1. Jardinero1

        I have heard the same argument applied to BLM. BLM is a tool of oppression, because BLM will not address the fact that much police brutality is preceded by and precipitated by resisting arrest. Failure to address this is a tacit statement that people of color are incapable of not resisting arrest. The logical connections in this argument are more tenuous; but resisting arrest is what we would call, in the insurance industry, the proximate cause of the loss of life. Resisting arrest doesn’t justify the loss of life, but the causal connection cannot be denied.

        1. SHG Post author

          There are direct connections and more existential connections. Take chaos theory far enough and one can usually manufacture an argument like that for anything. In the BLM case, the argument requires the logical fallacy of begging the question about resisting, a particularly vacuous claim in many instances where any lack of docile cooperation is considered resisting. And sometimes, even complete cooperation is called resisting when the cops are in the mood to give someone a quick tune up.

          But more to the point, resisting isn’t tantamount to justification for execution, so even if ordinary folks would (mistakenly?) be not entirely cooperative, it does not give rise to death as a response. So while it may be a factor, it’s not necessarily the proximate cause.

          1. Jardinero1

            I stand corrected. Proximate and causal have distinct meanings and are not interchangeable. Also, the argument presumes lawful arrests. It also fails to consider other types of violence by state actors such asthe type you mention as well as when the police execute a no-knock warrant or even a knock warrant at say, 4:30 in the morning.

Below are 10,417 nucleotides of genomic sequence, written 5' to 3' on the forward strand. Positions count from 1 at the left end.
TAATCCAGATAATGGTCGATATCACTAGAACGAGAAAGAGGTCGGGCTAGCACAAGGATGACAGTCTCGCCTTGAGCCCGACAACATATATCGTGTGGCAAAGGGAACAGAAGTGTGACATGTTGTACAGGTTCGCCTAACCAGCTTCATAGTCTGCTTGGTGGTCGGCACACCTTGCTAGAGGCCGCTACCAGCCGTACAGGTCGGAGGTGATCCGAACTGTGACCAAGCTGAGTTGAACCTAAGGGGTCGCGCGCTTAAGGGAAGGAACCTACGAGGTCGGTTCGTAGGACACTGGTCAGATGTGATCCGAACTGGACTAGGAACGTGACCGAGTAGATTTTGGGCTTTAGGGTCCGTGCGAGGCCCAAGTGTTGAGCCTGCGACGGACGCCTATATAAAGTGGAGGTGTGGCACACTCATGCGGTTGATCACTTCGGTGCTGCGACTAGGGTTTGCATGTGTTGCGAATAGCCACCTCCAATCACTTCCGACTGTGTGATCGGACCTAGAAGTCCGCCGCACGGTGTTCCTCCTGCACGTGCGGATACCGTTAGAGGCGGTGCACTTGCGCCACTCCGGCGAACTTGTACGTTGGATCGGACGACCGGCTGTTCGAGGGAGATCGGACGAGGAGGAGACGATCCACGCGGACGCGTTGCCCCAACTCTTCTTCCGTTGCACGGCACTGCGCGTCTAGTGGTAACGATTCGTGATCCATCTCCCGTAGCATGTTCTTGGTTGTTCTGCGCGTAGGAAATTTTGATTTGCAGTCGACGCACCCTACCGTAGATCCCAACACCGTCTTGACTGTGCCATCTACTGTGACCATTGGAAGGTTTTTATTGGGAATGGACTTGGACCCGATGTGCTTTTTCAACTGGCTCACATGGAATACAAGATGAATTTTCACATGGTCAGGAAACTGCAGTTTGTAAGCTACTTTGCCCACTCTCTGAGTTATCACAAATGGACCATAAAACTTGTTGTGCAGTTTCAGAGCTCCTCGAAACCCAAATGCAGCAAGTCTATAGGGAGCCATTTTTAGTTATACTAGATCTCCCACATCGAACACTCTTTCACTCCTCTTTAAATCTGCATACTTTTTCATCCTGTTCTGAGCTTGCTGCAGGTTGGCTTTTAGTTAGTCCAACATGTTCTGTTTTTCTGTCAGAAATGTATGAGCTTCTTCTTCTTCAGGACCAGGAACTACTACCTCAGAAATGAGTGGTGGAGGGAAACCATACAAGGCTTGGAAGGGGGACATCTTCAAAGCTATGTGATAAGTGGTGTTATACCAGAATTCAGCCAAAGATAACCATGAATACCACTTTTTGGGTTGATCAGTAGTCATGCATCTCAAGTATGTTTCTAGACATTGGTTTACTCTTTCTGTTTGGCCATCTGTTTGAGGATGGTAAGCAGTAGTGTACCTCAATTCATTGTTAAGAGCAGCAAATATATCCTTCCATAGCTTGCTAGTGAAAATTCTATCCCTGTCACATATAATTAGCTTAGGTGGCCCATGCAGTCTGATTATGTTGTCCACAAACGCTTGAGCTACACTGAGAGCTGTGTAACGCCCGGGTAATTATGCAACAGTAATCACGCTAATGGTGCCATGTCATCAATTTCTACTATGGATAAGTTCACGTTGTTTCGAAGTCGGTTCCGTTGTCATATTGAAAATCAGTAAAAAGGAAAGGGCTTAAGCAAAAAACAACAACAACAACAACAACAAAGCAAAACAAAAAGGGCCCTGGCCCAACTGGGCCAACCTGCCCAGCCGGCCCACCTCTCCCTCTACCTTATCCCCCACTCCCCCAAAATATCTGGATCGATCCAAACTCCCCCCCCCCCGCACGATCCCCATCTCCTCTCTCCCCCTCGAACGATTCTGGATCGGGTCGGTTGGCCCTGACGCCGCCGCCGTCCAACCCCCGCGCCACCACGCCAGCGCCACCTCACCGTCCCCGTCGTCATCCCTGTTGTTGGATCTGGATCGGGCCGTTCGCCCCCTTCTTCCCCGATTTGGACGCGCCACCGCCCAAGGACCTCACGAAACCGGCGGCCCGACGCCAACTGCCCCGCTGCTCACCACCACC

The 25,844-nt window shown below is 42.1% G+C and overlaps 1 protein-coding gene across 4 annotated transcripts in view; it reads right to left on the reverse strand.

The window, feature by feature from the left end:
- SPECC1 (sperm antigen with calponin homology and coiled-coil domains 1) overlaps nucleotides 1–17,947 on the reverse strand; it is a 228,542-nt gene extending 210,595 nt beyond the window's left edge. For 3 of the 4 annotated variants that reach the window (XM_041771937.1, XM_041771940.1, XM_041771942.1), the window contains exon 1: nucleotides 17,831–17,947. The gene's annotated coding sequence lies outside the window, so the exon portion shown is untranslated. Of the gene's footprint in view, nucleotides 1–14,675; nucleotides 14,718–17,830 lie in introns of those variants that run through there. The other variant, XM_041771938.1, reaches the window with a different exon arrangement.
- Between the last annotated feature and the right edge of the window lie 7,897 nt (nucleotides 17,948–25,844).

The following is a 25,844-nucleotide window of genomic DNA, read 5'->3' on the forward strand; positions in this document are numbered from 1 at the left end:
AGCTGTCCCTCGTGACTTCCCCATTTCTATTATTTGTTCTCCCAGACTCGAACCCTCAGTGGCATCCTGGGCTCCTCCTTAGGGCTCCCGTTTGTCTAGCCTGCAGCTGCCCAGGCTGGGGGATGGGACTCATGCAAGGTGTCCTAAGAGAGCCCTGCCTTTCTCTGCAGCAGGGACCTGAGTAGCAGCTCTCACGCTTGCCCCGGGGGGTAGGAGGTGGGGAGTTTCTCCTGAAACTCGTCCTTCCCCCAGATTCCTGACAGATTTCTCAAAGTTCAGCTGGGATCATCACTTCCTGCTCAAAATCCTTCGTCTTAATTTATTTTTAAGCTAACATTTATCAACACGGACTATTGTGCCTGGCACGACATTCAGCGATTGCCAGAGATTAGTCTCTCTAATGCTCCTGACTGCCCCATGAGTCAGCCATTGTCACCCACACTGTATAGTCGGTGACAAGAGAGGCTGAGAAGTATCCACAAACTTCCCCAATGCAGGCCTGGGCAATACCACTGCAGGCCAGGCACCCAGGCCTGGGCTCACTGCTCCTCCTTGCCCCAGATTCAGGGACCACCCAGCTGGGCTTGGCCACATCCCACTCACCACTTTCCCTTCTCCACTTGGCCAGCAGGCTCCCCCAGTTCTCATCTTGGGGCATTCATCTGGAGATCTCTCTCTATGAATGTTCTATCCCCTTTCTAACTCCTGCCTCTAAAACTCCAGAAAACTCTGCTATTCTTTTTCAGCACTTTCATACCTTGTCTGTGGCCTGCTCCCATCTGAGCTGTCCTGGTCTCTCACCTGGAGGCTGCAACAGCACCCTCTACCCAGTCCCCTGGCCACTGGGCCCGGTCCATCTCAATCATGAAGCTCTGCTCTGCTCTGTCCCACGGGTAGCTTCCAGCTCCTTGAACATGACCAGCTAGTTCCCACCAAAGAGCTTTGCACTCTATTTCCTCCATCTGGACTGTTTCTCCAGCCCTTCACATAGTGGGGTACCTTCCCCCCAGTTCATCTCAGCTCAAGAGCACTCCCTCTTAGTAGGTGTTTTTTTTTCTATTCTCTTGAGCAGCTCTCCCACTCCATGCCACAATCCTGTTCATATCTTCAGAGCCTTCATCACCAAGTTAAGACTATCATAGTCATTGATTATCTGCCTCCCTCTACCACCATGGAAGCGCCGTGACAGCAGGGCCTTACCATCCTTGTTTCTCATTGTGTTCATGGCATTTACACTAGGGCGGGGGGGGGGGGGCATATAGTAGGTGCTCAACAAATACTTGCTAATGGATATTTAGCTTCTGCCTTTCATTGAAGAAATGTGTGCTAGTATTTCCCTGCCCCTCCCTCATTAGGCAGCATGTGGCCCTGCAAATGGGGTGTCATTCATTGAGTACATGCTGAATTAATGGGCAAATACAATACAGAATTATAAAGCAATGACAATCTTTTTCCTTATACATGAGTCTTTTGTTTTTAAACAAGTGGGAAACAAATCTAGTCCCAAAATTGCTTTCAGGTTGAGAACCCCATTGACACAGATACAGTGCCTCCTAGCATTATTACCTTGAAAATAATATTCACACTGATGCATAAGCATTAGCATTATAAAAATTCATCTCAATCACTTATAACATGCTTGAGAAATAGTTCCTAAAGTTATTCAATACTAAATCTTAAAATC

1. Pedantic Grammar Police

      Just because you’re crazy and paranoid doesn’t mean nobody is out to get you.

  7. Edward

    It takes a lot of time to meticulously review a written statement and grade it. To be honest, few teachers at any level of instruction will take the time these days. Students need a strict asshole to make them better writers.

    I was taught bottom line up front and sparsity of words. That is a dying art.

  8. Jeffrey Gamso

    A grading issue from my first career (English prof), if you’ll indulge me:

    It was a long time ago (I’m old), back when a big issue in the academy was called “grade inflation.” The idea was that the curve had moved up so that rather than peaking around the C the average grade had become a B and was climbing. What I discovered, as a TA in graduate school and then an actual faculty member (all teaching mostly freshman was that some number of students would just disappear as the semester wore on. They wouldn’t formally drop the class. They’d just be gone. (Were they deported without notice? taken by pirates? abducted by the KGB and sent to Siberia? teleported to another planet? who knew?) And, of course, they wouldn’t turn in any work or take any tests.

    Of course, I gave those “students” (I use the term advisedly) Fs. The problem – and here’s where grade inflation kicked in – was what to do with the students who showed up and did the work but it sucked.

    Did you give them the same F? It didn’t seem fair. The disappeared ones devalued the F for the students who earned it. But there was no F+, no E. So did you give them a D? But that meant the D students got a C. And up the ladder.

  9. George

    I’ll just say this: the most profound maturation experience in my life was being told by my first university I was not welcome back due to my lack of academic performance. Big hole to dig out of, of course, but an incredibly strengthening experience in the end.

    1. SHG Post author

      That was the opening speech when we arrived on campus. “Look to your right. Look to your left. One of you won’t be here at graduation,” and they meant it. There were consequences if you failed to put in the effort. There were consequences if you did, but didn’t have the goods to cut it. And the diploma meant something.